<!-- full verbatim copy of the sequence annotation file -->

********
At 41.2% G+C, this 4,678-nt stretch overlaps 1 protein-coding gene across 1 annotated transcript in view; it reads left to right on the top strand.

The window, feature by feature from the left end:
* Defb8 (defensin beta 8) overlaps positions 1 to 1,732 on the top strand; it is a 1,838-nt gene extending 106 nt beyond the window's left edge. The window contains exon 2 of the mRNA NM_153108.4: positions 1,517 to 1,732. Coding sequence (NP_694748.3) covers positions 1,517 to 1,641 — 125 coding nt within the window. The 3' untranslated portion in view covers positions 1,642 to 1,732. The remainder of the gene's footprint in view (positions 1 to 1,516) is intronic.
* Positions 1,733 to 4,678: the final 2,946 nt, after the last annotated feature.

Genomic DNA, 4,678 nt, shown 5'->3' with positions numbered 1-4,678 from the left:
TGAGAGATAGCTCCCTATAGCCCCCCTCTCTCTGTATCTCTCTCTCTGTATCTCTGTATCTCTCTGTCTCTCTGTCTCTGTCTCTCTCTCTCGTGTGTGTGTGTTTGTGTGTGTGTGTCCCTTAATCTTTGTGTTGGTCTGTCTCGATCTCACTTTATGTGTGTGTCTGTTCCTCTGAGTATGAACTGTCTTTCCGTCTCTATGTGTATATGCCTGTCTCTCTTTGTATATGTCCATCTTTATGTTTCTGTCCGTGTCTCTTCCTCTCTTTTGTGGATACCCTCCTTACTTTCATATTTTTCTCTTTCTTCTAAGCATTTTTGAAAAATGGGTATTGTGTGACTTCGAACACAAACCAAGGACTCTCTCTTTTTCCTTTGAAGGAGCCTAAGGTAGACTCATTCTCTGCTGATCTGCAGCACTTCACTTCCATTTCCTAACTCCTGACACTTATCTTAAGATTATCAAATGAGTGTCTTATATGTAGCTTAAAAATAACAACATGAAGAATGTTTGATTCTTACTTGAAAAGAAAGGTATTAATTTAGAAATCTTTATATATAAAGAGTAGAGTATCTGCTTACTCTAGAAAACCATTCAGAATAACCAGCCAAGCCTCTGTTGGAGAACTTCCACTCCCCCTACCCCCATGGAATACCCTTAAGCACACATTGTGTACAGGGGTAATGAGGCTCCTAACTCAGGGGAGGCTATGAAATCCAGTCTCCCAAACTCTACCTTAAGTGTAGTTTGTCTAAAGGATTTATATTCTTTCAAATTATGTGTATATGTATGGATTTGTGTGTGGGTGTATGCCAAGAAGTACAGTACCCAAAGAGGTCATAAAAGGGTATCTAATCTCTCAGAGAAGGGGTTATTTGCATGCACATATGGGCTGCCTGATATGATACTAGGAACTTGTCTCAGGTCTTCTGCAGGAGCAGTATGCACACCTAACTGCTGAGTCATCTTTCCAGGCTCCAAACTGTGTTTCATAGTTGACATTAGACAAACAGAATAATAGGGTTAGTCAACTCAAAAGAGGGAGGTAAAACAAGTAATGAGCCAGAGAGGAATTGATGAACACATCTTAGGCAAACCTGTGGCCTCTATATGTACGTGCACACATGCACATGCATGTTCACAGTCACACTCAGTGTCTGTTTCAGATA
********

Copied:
At 41.2% G+C, this 4,678-nt stretch overlaps 1 protein-coding gene across 1 annotated transcript in view; it reads left to right on the top strand.

The window, feature by feature from the left end:
* Defb8 (defensin beta 8) overlaps positions 1 to 1,732 on the top strand; it is a 1,838-nt gene extending 106 nt beyond the window's left edge. The window contains exon 2 of the mRNA NM_153108.4: positions 1,517 to 1,732. Coding sequence (NP_694748.3) covers positions 1,517 to 1,641 — 125 coding nt within the window. The 3' untranslated portion in view covers positions 1,642 to 1,732. The remainder of the gene's footprint in view (positions 1 to 1,516) is intronic.
* Positions 1,733 to 4,678: the final 2,946 nt, after the last annotated feature.

Genomic DNA, 4,678 nt, shown 5'->3' with positions numbered 1-4,678 from the left:
TGAGAGATAGCTCCCTATAGCCCCCCTCTCTCTGTATCTCTCTCTCTGTATCTCTGTATCTCTCTGTCTCTCTGTCTCTGTCTCTCTCTCTCGTGTGTGTGTGTTTGTGTGTGTGTGTCCCTTAATCTTTGTGTTGGTCTGTCTCGATCTCACTTTATGTGTGTGTCTGTTCCTCTGAGTATGAACTGTCTTTCCGTCTCTATGTGTATATGCCTGTCTCTCTTTGTATATGTCCATCTTTATGTTTCTGTCCGTGTCTCTTCCTCTCTTTTGTGGATACCCTCCTTACTTTCATATTTTTCTCTTTCTTCTAAGCATTTTTGAAAAATGGGTATTGTGTGACTTCGAACACAAACCAAGGACTCTCTCTTTTTCCTTTGAAGGAGCCTAAGGTAGACTCATTCTCTGCTGATCTGCAGCACTTCACTTCCATTTCCTAACTCCTGACACTTATCTTAAGATTATCAAATGAGTGTCTTATATGTAGCTTAAAAATAACAACATGAAGAATGTTTGATTCTTACTTGAAAAGAAAGGTATTAATTTAGAAATCTTTATATATAAAGAGTAGAGTATCTGCTTACTCTAGAAAACCATTCAGAATAACCAGCCAAGCCTCTGTTGGAGAACTTCCACTCCCCCTACCCCCATGGAATACCCTTAAGCACACATTGTGTACAGGGGTAATGAGGCTCCTAACTCAGGGGAGGCTATGAAATCCAGTCTCCCAAACTCTACCTTAAGTGTAGTTTGTCTAAAGGATTTATATTCTTTCAAATTATGTGTATATGTATGGATTTGTGTGTGGGTGTATGCCAAGAAGTACAGTACCCAAAGAGGTCATAAAAGGGTATCTAATCTCTCAGAGAAGGGGTTATTTGCATGCACATATGGGCTGCCTGATATGATACTAGGAACTTGTCTCAGGTCTTCTGCAGGAGCAGTATGCACACCTAACTGCTGAGTCATCTTTCCAGGCTCCAAACTGTGTTTCATAGTTGACATTAGACAAACAGAATAATAGGGTTAGTCAACTCAAAAGAGGGAGGTAAAACAAGTAATGAGCCAGAGAGGAATTGATGAACACATCTTAGGCAAACCTGTGGCCTCTATATGTACGTGCACACATGCACATGCATGTTCACAGTCACACTCAGTGTCTGTTTCAGATA